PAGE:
April 2010
Volume 51, Issue 13
ARVO Annual Meeting Abstract  |   April 2010
Ganglion Cell Responsiveness to Perimetric Stimuli: Frequency-Doubling Stimuli Are Not Better Than Conventional Stimuli in Separating M-Cells From P-Cells
Author Affiliations & Notes
  • W. H. Swanson
    School of Optometry, Indiana University, Bloomington, Indiana
  • B. B. Lee
    Biological Sciences, SUNY College of Optometry, New York, New York
  • H. Sun
    Optometry & Visual Sciences, Buskerud University College, Kongsberg, Norway
  • D. Cao
    Surgery, Section of Ophthalmology & Visual Science, University of Chicago, Chicago, Illinois
  • Footnotes
    Commercial Relationships  W.H. Swanson, Zeiss-Meditec, C; B.B. Lee, None; H. Sun, None; D. Cao, None.
  • Footnotes
    Support  NIH Grants EY007716 (WHS), EY013112 (BBL)
Investigative Ophthalmology & Visual Science April 2010, Vol.51, 4331. doi:
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      W. H. Swanson, B. B. Lee, H. Sun, D. Cao; Ganglion Cell Responsiveness to Perimetric Stimuli: Frequency-Doubling Stimuli Are Not Better Than Conventional Stimuli in Separating M-Cells From P-Cells. Invest. Ophthalmol. Vis. Sci. 2010;51(13):4331.

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      © ARVO (1962-2015); The Authors (2016-present)

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Frequency-doubling (FD) stimuli are used in perimetry to preferentially stimulate magnocellular-projecting (M-) retinal ganglion cells relative to parvocellular-projecting (P-) cells. However, no studies of primate retinal ganglion cells have compared responsiveness of M- and P- cells to FD stimuli versus the conventional size III perimetric stimuli. Therefore we measured contrast responses of primate M- and P- cells to FD and size III stimuli.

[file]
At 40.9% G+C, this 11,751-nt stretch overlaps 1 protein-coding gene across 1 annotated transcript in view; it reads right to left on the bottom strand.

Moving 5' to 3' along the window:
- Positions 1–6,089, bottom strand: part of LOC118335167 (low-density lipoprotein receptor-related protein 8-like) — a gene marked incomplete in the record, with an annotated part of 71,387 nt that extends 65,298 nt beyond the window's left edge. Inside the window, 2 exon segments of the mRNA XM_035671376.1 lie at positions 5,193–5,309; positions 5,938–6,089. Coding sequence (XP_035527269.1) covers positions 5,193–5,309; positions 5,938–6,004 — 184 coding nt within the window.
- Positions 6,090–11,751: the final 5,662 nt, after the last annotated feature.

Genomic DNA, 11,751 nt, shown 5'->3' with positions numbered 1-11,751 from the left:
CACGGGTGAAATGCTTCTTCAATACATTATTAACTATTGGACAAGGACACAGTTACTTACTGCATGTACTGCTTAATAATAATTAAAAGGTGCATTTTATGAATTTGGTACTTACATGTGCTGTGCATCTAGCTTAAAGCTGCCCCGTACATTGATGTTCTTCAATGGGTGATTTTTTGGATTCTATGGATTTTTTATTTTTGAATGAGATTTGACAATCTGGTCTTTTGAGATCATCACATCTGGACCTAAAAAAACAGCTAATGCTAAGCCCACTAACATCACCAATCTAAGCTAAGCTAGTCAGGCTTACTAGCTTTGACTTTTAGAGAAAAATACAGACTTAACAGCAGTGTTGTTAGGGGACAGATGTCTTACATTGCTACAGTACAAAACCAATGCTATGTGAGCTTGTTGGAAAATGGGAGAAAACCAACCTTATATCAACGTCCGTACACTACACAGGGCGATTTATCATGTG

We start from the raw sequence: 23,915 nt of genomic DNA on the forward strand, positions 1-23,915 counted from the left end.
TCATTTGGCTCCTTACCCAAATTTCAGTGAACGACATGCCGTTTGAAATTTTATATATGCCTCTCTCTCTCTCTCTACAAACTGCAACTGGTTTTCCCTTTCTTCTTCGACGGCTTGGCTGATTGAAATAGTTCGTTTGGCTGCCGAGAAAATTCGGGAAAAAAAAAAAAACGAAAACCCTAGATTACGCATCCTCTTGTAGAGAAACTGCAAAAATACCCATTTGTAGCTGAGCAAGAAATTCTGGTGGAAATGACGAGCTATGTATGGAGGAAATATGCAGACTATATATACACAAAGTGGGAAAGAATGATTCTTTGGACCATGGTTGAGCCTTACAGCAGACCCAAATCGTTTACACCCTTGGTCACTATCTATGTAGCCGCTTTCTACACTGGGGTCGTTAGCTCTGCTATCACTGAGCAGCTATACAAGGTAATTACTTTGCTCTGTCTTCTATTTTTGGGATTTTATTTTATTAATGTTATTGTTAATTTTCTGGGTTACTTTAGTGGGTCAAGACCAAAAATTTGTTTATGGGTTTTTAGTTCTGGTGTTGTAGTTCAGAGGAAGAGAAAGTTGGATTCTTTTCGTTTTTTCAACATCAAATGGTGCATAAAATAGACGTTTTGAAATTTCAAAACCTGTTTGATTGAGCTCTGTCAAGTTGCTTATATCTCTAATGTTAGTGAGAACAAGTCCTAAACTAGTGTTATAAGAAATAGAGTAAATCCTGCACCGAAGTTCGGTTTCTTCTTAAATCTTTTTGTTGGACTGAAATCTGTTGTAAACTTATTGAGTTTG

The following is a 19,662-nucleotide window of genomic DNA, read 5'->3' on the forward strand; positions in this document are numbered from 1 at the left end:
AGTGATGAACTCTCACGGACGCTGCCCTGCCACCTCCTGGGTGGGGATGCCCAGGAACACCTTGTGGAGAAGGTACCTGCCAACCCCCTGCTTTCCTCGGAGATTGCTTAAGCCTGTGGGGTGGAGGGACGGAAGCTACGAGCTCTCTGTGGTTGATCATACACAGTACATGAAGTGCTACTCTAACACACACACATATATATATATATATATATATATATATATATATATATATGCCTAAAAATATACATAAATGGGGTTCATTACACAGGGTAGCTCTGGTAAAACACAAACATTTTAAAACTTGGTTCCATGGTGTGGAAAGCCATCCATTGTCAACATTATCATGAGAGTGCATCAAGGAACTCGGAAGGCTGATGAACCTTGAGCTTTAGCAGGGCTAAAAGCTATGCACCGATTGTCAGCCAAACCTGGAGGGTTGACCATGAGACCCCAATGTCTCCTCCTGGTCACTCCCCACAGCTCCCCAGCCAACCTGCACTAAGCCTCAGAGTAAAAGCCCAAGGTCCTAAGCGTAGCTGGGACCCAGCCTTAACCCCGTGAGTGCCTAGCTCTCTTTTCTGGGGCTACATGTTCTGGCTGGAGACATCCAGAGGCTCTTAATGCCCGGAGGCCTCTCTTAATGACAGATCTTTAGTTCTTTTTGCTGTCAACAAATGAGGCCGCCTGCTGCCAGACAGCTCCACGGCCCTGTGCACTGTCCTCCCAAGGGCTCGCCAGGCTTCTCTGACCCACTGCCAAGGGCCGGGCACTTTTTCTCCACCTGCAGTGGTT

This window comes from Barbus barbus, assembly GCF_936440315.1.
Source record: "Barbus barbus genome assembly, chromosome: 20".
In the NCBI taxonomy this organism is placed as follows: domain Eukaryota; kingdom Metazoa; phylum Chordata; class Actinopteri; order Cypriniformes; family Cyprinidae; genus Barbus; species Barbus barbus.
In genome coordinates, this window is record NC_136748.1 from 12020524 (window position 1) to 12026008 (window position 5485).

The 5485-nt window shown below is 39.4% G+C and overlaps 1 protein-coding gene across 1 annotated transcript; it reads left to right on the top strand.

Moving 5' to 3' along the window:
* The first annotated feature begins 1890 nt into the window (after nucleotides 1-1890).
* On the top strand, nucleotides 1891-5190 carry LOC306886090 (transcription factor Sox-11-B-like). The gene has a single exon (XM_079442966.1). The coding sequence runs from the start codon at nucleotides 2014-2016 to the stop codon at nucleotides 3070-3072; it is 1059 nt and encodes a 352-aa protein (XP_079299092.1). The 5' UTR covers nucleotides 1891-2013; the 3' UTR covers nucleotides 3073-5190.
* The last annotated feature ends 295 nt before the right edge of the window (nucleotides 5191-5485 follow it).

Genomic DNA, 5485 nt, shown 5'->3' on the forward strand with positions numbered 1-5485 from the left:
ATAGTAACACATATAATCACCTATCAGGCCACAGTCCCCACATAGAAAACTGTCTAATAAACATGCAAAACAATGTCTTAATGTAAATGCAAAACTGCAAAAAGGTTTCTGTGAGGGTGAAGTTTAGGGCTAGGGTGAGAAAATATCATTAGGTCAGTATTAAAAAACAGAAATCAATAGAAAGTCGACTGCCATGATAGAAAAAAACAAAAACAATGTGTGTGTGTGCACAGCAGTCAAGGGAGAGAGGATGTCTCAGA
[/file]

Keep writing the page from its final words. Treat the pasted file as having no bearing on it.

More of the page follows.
Data were recorded from macaque retinal ganglion cells, 42 M-cells and 28 P-cells, via an in vivo preparation, at eccentricities of 5°-15°. Frequency-doubling stimuli were 0.5 cycle/degree sinusoids flickered in counterphase at 18 Hertz. Size III stimuli were circular luminance increment pulses 200 msec in duration, 26 minutes of arc (minarc) in diameter. Responses to FD stimuli were measured from 22 M-cells and 7 P-cells. Responses to size III stimuli were measured from 39 M-cells and 28 P-cells. Contrasts for both stimuli were expressed as Weber contrast, (peak- mean)/mean, ranging from 6% to 500% contrast for size III and 1.5% to 100% contrast for FD. Stimuli were centered on the ganglion cell’s receptive field, and a Michaelis-Menten function was fit to a cell’s contrast responses to compute contrast gain as impulses per second per change in % contrast.


For FD stimuli, mean (± 1 SD) for log contrast gain was 0.6 ± 0.3 for M-cells and -0.4 ± 0.2 for P-cells. For size III stimuli, contrast gain averaged 0.4 ± 0.2 for M-cells and -0.9 ± 0.3 for P-cells. For those cells tested with both stimuli, the decline in contrast gain from FD to III was larger for P-cells than for M-cells (t =2.75, p < .02)


For both frequency-doubling stimuli and size III stimuli, contrast gain for M-cells averaged about one log unit higher than for P-cells. Conventional size III perimetry can be considered an M-cell test, to the same extent as is the case for frequency-doubling perimetry.  

Keywords: retina: proximal (bipolar, amacrine, and ganglion cells) • ganglion cells • perimetry 

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